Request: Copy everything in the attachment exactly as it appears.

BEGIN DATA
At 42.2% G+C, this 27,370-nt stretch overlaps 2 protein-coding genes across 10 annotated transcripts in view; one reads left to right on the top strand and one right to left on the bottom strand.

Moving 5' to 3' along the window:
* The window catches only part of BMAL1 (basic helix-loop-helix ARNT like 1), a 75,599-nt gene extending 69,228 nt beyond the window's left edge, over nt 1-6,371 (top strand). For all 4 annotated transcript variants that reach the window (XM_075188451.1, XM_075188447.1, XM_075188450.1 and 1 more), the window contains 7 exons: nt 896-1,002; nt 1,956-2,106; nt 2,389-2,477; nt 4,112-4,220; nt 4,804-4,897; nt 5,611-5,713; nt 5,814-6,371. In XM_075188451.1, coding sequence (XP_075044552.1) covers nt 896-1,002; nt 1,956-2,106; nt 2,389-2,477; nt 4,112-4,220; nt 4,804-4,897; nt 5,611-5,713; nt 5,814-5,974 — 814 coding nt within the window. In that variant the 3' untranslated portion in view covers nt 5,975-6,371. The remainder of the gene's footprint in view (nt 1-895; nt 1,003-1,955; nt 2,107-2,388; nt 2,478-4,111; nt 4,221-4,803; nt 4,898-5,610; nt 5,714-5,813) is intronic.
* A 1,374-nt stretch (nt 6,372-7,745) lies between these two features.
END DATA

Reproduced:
At 42.2% G+C, this 27,370-nt stretch overlaps 2 protein-coding genes across 10 annotated transcripts in view; one reads left to right on the top strand and one right to left on the bottom strand.

Moving 5' to 3' along the window:
* The window catches only part of BMAL1 (basic helix-loop-helix ARNT like 1), a 75,599-nt gene extending 69,228 nt beyond the window's left edge, over nt 1-6,371 (top strand). For all 4 annotated transcript variants that reach the window (XM_075188451.1, XM_075188447.1, XM_075188450.1 and 1 more), the window contains 7 exons: nt 896-1,002; nt 1,956-2,106; nt 2,389-2,477; nt 4,112-4,220; nt 4,804-4,897; nt 5,611-5,713; nt 5,814-6,371. In XM_075188451.1, coding sequence (XP_075044552.1) covers nt 896-1,002; nt 1,956-2,106; nt 2,389-2,477; nt 4,112-4,220; nt 4,804-4,897; nt 5,611-5,713; nt 5,814-5,974 — 814 coding nt within the window. In that variant the 3' untranslated portion in view covers nt 5,975-6,371. The remainder of the gene's footprint in view (nt 1-895; nt 1,003-1,955; nt 2,107-2,388; nt 2,478-4,111; nt 4,221-4,803; nt 4,898-5,610; nt 5,714-5,813) is intronic.
* A 1,374-nt stretch (nt 6,372-7,745) lies between these two features.